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Schools: Excluded Children

Volume 801: debated on Monday 27 January 2020


Asked by

To ask Her Majesty’s Government what plans they have to improve support for children excluded from mainstream schools.

My Lords, every child in this country should have the opportunity to receive a decent education. This includes children in alternative provision, many of whom are vulnerable or disadvantaged. To help achieve this, we will expand alternative provision schools and improve their quality so that their pupils receive an education on a par with their mainstream peers. Special and alternative provision will continue to be an integral part of the free schools programme.

I thank the Minister for his reply. However, exclusions from mainstream education have increased dramatically over recent years. County lines gangs and drug gangs generally target these vulnerable children as they emerge from their pupil referral units. They are sitting ducks for those criminals. Will the Minister initiate a review within government of the urgent need to provide professional mental health care and help with communication problems for children identified as at risk of exclusion? The important point is to keep children in mainstream education while addressing their often severe mental health and other problems. This will cost money, but it will be a fraction of the hundreds of millions which would otherwise be spent on police, courts and, most particularly, prisons, as these children pursue a lifetime of drug-related crime.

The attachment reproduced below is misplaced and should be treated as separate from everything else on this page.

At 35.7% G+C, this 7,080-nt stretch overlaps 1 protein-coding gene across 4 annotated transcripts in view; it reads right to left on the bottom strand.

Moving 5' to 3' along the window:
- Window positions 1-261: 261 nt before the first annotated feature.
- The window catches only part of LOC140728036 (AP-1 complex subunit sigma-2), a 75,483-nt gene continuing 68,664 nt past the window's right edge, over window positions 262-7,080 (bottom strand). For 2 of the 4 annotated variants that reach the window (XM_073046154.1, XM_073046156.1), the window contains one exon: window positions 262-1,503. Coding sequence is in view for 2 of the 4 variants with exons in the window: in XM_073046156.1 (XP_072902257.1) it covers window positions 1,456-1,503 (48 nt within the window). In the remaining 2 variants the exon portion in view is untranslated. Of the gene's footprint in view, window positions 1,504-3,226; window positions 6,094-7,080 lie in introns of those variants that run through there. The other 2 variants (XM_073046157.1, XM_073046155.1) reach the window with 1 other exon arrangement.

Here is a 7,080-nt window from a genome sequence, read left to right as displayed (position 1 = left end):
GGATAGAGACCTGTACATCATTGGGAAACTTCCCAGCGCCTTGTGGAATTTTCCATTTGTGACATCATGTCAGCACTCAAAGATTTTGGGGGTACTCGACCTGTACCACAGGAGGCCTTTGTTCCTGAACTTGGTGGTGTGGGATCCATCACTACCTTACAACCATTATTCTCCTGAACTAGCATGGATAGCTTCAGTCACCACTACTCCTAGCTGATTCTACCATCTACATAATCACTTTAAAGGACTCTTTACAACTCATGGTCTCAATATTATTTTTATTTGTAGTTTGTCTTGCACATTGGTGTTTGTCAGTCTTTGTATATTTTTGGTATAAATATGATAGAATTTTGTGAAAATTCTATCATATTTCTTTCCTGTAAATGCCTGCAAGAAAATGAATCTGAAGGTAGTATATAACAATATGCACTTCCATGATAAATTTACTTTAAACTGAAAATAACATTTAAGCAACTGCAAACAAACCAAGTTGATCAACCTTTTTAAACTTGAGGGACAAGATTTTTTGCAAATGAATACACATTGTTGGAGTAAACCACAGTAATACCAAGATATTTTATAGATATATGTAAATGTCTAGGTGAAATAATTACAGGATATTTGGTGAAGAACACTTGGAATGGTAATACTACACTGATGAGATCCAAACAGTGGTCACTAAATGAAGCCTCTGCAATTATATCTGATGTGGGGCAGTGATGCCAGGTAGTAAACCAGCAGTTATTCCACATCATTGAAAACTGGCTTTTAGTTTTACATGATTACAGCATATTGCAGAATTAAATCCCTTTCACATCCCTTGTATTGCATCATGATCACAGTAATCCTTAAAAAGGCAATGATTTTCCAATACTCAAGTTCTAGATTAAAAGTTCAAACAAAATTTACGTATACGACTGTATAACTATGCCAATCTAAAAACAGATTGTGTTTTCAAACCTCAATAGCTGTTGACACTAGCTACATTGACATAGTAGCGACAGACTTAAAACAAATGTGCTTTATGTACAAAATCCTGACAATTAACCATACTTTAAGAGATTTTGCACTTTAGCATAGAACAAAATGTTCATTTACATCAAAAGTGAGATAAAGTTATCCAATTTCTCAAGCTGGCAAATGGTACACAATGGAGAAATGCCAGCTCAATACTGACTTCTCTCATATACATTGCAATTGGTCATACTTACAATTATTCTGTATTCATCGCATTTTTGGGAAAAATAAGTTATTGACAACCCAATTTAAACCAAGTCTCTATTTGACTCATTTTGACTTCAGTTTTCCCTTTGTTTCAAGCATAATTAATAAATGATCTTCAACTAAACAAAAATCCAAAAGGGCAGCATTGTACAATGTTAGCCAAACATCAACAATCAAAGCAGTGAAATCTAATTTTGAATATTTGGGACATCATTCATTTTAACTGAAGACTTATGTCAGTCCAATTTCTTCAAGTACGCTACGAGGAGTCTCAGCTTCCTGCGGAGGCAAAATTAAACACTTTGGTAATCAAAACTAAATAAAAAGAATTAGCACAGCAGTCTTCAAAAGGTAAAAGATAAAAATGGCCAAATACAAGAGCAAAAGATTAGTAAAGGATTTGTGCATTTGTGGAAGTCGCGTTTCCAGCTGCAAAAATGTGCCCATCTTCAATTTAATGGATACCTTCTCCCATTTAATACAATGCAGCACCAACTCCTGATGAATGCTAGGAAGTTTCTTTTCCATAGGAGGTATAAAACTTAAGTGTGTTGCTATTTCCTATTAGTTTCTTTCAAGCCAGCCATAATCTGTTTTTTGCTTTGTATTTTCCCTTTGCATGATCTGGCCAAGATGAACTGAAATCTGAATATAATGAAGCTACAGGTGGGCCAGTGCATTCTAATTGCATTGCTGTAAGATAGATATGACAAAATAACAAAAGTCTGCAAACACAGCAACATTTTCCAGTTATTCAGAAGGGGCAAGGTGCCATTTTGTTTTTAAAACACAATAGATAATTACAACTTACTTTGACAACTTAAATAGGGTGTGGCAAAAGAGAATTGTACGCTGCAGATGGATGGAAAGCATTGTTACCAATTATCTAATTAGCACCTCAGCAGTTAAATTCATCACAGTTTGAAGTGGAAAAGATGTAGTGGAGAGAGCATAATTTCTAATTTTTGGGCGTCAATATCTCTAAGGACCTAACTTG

My Lords, to put things in perspective, the level of exclusion has remained broadly stable over the last 15 years at 0.1%. However, I take on board the noble Baroness’s comments. More needs to be done in mainstream education, which is why we are announcing and rolling out our behaviour hubs to try to stop children being excluded. The quality of alternative provision also needs to be improved continuously to deal with some of the issues that she raised.

My Lords, as the Minister knows, the problem is that many excluded pupils go into unregistered alternative provision. In many cases, this does not have simple things such as a register or safeguarding procedures. One of the reasons this happens is because local authorities, which are responsible for this, choose unregistered provision because it is cheaper. They say that they have a quality assurance regime. Will the Minister liaise with Ofsted and the Local Government Association to make sure that this quality assurance regime complies? Finally, where are we up to on a register for all children who go missing?

My Lords, the noble Lord raises a good point on the link-up between the Local Government Association and Ofsted. I certainly recommend that the Local Government Association write to HMCI to outline the issues that the noble Lord has raised. There should be a closer join-up. Essentially, such a school is illegal if it has more than five pupils and is teaching a full curriculum—that is the bottom line of an unregistered setting. If there are failures in the two linking up, that needs to be improved. We have announced a broader review of the whole SEND system, on which we will provide details soon.